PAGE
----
MEMPHIS, Tenn. (localmemphis.com) – A pioneer, investigative journalist, and powerful crusader in the fight for justice – Ida B. Wells launched her activism in the Mid-South.
She was internationally and nationally known as “the crusader for justice,” but before all that Wells got her humble beginnings in Holly Springs, Mississippi.
“She is my ‘She-ro’,” chuckled Dr. Leona Harris, the executive director Ida B. Wells-Barnett Museum. The museum is in well-preserved home, with at least four rooms downstairs.
“To me she’s a humanitarian, a great humanitarian,” continued Harris. “A woman who was really willing to sacrifice everything.”
Dr. Harris has dedicated the latter part of her life to making sure Wells is not forgotten.
Wells, who was born a slave, is a heroine to many.
Like any journey, it’s best to begin at the beginning.
“Here you have a kid,” said Harris. “Four-years-old, five-years-old, who’s been taught to read. So, it was brought up in her home, the foundation was laid there.”
Young Ida wasn’t reading children’s books.
“She was reading about the period at the time,” Harris explained. “What was the period at the time? That was during the reconstruction era.”
Wells’ parents died of yellow fever when she was just 16. She was left to raise her five siblings.
To support them, she became a teacher, eventually moving her brothers and sisters to the bustling city of Memphis.
In the mid-1800s, Wells refused to give up her train seat after buying a first-class ticket.
We spoke to her great grandson on the significance of that defining moment.
“Based on some documentation that we’ve seen, it looks like it happened once, and then she intentionally did it again to make a bigger scene and then sue the railroad,” said Well’s great-grandson Dan Duster.
“Ida B. Wells sued and won in the lower courts,” explained Daphene McFerren, the executive director at the Hooks Institute. “But that was reversed, and she was devastated.”
In Memphis, she would leave one of her biggest marks.
“She wrote as an editor for papers in Memphis and throughout the country,” said McFerren. “This was for the black press.”
That included “The Memphis Free Speech” newspaper, which was born in the basement of the Historic First Baptist Church on Beale Street.
Wells then turned her attention and resources to lynchings in the city.
Ida B Wells’ good friend Thomas Moss was arrested and later lynched. The incident added more fuel to her anti-lynching campaign.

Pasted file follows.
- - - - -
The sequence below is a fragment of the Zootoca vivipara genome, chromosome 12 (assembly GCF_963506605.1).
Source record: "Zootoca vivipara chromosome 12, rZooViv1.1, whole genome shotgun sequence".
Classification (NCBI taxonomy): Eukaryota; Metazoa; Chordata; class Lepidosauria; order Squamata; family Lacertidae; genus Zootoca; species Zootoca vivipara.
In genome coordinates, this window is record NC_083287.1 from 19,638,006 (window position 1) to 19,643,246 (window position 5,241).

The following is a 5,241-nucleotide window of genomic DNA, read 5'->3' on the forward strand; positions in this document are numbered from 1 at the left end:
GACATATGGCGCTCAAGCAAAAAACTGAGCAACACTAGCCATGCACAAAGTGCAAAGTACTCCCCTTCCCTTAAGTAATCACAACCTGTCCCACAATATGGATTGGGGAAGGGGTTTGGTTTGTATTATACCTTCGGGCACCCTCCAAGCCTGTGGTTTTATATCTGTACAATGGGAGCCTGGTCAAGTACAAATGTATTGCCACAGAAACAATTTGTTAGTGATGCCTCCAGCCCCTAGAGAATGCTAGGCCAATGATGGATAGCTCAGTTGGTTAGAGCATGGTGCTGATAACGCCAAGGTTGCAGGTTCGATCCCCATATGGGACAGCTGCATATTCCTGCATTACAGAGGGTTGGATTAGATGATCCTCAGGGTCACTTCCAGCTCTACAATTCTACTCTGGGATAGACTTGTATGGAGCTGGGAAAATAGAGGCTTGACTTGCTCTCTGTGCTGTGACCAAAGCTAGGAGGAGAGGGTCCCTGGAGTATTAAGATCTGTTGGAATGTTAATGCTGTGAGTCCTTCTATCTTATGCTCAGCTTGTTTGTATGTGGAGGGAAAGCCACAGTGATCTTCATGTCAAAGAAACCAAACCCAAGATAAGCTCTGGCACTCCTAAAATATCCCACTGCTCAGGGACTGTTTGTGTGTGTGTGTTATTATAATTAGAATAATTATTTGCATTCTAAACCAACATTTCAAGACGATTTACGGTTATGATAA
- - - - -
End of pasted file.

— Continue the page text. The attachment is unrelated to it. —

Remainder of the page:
“She had a friend named Thomas Moss, who operated a grocery store at what we called back then the curve, which is really in the area of LeMoyne-Owen,” McFerren shared.
Moss and the store’s co-owners, who were earning more than the white competition, were arrested then lynched without a trial.
“Members of the black community felt a great loss because distinguished members of the community were killed for no reason,” McFerren said. “Other than they were trying to economically empower themselves.”
But Wells didn’t stick around to witness the retaliation to her publication.
“It’s suspected that she was intentionally out of town when she published the report, because she knew that there was going to be backlash,” said Duster. “She was intentionally in New York.”
Using one of the first papers targeted to African-Americans.
“She was a genius in that respect of merging the statistical part of the number of people being lynched with the personal stories,” McFerren said.
The personal stories of her descendants live on.
“The assumption tends to be that we had intimate discussions about it from birth,” Duster said. “We actually didn’t. It was a bigger deal that we were sons of Donald and Maxine Duster.”
Duster says his great grandmother’s impact didn’t fully resonate with him until he got into college.
“It’s humbling because she did have things to lose, and that’s to me the test of courage,” Duster explained.
When asked what he believes her thoughts would be on where the black community stands today?
“The black lives matter movement, the fact that we still need, 150 years after she was born is crazy,” said Duster. “Some of our behavior as black people is still disappointing. To fight for the freedoms that we have and for the voting rights and so forth, for people to still not exercise those rights.”
Without an “Ida,” fighting for rights before they included everyone, I couldn’t bring you this story today.